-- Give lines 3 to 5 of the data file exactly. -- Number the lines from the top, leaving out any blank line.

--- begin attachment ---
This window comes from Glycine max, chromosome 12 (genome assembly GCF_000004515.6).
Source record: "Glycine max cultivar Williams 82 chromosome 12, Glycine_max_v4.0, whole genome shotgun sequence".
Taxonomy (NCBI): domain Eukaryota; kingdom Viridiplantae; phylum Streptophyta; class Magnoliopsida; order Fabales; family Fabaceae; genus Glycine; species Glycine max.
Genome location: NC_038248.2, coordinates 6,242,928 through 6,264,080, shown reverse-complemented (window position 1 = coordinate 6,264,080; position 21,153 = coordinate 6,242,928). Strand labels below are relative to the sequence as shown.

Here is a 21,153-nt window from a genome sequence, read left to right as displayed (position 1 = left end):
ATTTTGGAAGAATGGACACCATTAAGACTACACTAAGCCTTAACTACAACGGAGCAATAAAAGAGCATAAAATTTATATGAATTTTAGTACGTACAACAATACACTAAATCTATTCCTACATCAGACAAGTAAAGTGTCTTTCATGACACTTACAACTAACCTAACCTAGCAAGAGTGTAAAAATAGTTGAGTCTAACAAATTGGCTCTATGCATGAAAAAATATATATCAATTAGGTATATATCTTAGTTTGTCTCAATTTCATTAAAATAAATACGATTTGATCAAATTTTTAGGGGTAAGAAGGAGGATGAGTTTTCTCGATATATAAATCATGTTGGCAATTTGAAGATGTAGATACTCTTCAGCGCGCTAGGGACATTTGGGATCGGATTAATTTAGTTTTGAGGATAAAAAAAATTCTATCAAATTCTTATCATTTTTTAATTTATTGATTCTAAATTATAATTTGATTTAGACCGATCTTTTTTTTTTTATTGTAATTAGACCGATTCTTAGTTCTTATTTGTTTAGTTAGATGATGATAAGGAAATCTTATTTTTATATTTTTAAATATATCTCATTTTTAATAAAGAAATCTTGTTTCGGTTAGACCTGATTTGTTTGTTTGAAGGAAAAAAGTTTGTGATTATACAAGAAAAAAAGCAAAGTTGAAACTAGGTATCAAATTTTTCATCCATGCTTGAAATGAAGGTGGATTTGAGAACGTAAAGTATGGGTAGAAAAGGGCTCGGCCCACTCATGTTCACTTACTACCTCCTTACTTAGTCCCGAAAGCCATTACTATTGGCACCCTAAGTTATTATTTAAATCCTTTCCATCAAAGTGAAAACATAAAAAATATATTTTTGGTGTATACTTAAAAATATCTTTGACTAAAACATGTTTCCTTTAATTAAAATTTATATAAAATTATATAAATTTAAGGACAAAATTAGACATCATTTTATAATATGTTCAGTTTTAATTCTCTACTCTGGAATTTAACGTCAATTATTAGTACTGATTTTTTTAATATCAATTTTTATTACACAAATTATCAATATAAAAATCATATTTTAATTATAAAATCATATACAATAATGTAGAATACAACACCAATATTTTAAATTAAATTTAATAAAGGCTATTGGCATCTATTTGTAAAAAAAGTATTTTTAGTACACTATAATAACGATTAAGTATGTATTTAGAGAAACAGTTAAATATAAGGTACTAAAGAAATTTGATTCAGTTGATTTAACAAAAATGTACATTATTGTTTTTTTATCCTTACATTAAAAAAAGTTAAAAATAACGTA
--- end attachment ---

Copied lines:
Taxonomy (NCBI): domain Eukaryota; kingdom Viridiplantae; phylum Streptophyta; class Magnoliopsida; order Fabales; family Fabaceae; genus Glycine; species Glycine max.
Genome location: NC_038248.2, coordinates 6,242,928 through 6,264,080, shown reverse-complemented (window position 1 = coordinate 6,264,080; position 21,153 = coordinate 6,242,928). Strand labels below are relative to the sequence as shown.

Here is a 21,153-nt window from a genome sequence, read left to right as displayed (position 1 = left end):